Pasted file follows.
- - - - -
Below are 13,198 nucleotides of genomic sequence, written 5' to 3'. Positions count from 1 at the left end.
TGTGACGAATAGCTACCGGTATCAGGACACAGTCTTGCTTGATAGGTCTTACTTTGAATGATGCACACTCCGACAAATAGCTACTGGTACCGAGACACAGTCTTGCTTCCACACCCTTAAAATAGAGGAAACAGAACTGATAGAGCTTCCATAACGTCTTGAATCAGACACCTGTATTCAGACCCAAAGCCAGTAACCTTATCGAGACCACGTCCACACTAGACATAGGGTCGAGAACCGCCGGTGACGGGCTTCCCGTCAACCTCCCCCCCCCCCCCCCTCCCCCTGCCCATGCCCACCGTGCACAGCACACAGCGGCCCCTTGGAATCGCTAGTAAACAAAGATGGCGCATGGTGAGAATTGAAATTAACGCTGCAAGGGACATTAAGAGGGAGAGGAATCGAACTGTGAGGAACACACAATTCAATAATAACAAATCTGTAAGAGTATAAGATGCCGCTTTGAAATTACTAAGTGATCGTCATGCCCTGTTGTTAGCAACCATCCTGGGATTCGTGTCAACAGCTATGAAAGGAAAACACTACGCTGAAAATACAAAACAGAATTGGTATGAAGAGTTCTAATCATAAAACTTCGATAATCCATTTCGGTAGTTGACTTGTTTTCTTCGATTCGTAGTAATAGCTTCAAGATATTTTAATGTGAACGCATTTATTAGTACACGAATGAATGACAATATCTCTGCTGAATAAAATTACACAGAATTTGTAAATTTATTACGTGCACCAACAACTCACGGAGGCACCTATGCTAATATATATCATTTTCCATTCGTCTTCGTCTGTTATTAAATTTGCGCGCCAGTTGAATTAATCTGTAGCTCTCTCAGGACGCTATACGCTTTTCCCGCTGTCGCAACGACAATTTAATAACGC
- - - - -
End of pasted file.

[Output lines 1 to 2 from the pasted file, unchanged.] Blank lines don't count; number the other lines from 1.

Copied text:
Below are 13,198 nucleotides of genomic sequence, written 5' to 3'. Positions count from 1 at the left end.
TGTGACGAATAGCTACCGGTATCAGGACACAGTCTTGCTTGATAGGTCTTACTTTGAATGATGCACACTCCGACAAATAGCTACTGGTACCGAGACACAGTCTTGCTTCCACACCCTTAAAATAGAGGAAACAGAACTGATAGAGCTTCCATAACGTCTTGAATCAGACACCTGTATTCAGACCCAAAGCCAGTAACCTTATCGAGACCACGTCCACACTAGACATAGGGTCGAGAACCGCCGGTGACGGGCTTCCCGTCAACCTCCCCCCCCCCCCCCCTCCCCCTGCCCATGCCCACCGTGCACAGCACACAGCGGCCCCTTGGAATCGCTAGTAAACAAAGATGGCGCATGGTGAGAATTGAAATTAACGCTGCAAGGGACATTAAGAGGGAGAGGAATCGAACTGTGAGGAACACACAATTCAATAATAACAAATCTGTAAGAGTATAAGATGCCGCTTTGAAATTACTAAGTGATCGTCATGCCCTGTTGTTAGCAACCATCCTGGGATTCGTGTCAACAGCTATGAAAGGAAAACACTACGCTGAAAATACAAAACAGAATTGGTATGAAGAGTTCTAATCATAAAACTTCGATAATCCATTTCGGTAGTTGACTTGTTTTCTTCGATTCGTAGTAATAGCTTCAAGATATTTTAATGTGAACGCATTTATTAGTACACGAATGAATGACAATATCTCTGCTGAATAAAATTACACAGAATTTGTAAATTTATTACGTGCACCAACAACTCACGGAGGCACCTATGCTAATATATATCATTTTCCATTCGTCTTCGTCTGTTATTAAATTTGCGCGCCAGTTGAATTAATCTGTAGCTCTCTCAGGACGCTATACGCTTTTCCCGCTGTCGCAACGACAATTTAATAACGC